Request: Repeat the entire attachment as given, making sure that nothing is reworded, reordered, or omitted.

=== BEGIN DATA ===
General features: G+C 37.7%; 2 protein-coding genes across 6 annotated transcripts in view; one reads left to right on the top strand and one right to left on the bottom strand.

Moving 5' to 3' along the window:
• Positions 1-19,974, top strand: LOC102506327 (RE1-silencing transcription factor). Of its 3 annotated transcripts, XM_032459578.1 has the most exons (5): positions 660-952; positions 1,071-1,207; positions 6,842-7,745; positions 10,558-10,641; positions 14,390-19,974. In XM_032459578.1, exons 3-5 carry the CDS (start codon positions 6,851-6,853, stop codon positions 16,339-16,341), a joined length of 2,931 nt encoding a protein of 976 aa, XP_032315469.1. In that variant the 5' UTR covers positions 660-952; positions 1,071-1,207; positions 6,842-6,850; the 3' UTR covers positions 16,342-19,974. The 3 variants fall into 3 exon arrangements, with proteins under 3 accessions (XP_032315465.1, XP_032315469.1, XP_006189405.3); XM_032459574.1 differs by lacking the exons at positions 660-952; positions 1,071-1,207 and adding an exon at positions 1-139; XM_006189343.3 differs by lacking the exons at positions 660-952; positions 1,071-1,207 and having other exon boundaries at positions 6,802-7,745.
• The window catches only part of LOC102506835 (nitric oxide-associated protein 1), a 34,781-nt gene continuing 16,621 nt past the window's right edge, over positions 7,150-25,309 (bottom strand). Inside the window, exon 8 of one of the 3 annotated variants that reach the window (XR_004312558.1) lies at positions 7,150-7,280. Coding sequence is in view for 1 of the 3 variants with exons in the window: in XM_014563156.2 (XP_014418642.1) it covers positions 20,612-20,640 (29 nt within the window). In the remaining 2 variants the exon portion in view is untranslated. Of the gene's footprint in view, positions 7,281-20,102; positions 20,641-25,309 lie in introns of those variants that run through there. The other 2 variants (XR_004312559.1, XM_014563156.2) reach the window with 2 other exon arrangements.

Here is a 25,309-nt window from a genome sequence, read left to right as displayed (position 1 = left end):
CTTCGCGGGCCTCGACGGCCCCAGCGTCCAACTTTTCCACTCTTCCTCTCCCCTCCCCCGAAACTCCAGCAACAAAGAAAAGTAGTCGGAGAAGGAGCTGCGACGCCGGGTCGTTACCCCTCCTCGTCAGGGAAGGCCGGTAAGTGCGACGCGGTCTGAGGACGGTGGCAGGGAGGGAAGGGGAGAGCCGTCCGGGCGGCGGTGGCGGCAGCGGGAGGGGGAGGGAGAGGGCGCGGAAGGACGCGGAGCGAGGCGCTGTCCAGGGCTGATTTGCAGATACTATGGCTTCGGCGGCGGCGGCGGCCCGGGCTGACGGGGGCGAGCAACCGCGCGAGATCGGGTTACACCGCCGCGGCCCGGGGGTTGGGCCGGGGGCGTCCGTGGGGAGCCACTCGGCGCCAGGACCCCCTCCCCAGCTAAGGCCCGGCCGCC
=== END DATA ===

General features: G+C 37.7%; 2 protein-coding genes across 6 annotated transcripts in view; one reads left to right on the top strand and one right to left on the bottom strand.

Moving 5' to 3' along the window:
• Positions 1-19,974, top strand: LOC102506327 (RE1-silencing transcription factor). Of its 3 annotated transcripts, XM_032459578.1 has the most exons (5): positions 660-952; positions 1,071-1,207; positions 6,842-7,745; positions 10,558-10,641; positions 14,390-19,974. In XM_032459578.1, exons 3-5 carry the CDS (start codon positions 6,851-6,853, stop codon positions 16,339-16,341), a joined length of 2,931 nt encoding a protein of 976 aa, XP_032315469.1. In that variant the 5' UTR covers positions 660-952; positions 1,071-1,207; positions 6,842-6,850; the 3' UTR covers positions 16,342-19,974. The 3 variants fall into 3 exon arrangements, with proteins under 3 accessions (XP_032315465.1, XP_032315469.1, XP_006189405.3); XM_032459574.1 differs by lacking the exons at positions 660-952; positions 1,071-1,207 and adding an exon at positions 1-139; XM_006189343.3 differs by lacking the exons at positions 660-952; positions 1,071-1,207 and having other exon boundaries at positions 6,802-7,745.
• The window catches only part of LOC102506835 (nitric oxide-associated protein 1), a 34,781-nt gene continuing 16,621 nt past the window's right edge, over positions 7,150-25,309 (bottom strand). Inside the window, exon 8 of one of the 3 annotated variants that reach the window (XR_004312558.1) lies at positions 7,150-7,280. Coding sequence is in view for 1 of the 3 variants with exons in the window: in XM_014563156.2 (XP_014418642.1) it covers positions 20,612-20,640 (29 nt within the window). In the remaining 2 variants the exon portion in view is untranslated. Of the gene's footprint in view, positions 7,281-20,102; positions 20,641-25,309 lie in introns of those variants that run through there. The other 2 variants (XR_004312559.1, XM_014563156.2) reach the window with 2 other exon arrangements.

Here is a 25,309-nt window from a genome sequence, read left to right as displayed (position 1 = left end):
CTTCGCGGGCCTCGACGGCCCCAGCGTCCAACTTTTCCACTCTTCCTCTCCCCTCCCCCGAAACTCCAGCAACAAAGAAAAGTAGTCGGAGAAGGAGCTGCGACGCCGGGTCGTTACCCCTCCTCGTCAGGGAAGGCCGGTAAGTGCGACGCGGTCTGAGGACGGTGGCAGGGAGGGAAGGGGAGAGCCGTCCGGGCGGCGGTGGCGGCAGCGGGAGGGGGAGGGAGAGGGCGCGGAAGGACGCGGAGCGAGGCGCTGTCCAGGGCTGATTTGCAGATACTATGGCTTCGGCGGCGGCGGCGGCCCGGGCTGACGGGGGCGAGCAACCGCGCGAGATCGGGTTACACCGCCGCGGCCCGGGGGTTGGGCCGGGGGCGTCCGTGGGGAGCCACTCGGCGCCAGGACCCCCTCCCCAGCTAAGGCCCGGCCGCC